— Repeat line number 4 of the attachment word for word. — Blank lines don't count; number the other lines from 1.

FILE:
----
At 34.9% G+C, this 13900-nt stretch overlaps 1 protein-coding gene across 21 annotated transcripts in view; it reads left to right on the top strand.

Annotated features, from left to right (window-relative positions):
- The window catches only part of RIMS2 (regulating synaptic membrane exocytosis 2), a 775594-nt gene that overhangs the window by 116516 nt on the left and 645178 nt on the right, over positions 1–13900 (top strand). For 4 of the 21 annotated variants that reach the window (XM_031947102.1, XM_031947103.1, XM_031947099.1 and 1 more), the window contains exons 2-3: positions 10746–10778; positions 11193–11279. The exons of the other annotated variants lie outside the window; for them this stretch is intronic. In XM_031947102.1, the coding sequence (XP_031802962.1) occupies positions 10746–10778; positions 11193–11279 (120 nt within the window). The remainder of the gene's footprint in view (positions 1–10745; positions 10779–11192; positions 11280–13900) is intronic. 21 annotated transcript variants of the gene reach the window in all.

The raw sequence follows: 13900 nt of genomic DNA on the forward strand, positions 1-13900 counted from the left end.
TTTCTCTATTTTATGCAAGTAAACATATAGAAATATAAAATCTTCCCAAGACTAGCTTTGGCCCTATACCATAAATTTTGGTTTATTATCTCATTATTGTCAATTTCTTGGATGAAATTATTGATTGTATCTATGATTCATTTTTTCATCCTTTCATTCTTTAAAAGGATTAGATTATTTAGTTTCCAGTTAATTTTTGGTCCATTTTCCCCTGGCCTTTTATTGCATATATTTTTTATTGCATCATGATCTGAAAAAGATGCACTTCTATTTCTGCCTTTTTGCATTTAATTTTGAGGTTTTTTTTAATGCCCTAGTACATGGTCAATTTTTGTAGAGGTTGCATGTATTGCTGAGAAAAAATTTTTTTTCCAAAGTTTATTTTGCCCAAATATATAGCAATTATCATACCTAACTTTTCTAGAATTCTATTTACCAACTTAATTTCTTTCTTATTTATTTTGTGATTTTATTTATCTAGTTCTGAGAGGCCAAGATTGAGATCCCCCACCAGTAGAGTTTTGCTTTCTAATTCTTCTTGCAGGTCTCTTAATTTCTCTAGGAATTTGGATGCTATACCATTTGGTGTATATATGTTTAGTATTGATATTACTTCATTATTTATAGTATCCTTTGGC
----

The raw sequence follows: 13900 nt of genomic DNA on the forward strand, positions 1-13900 counted from the left end.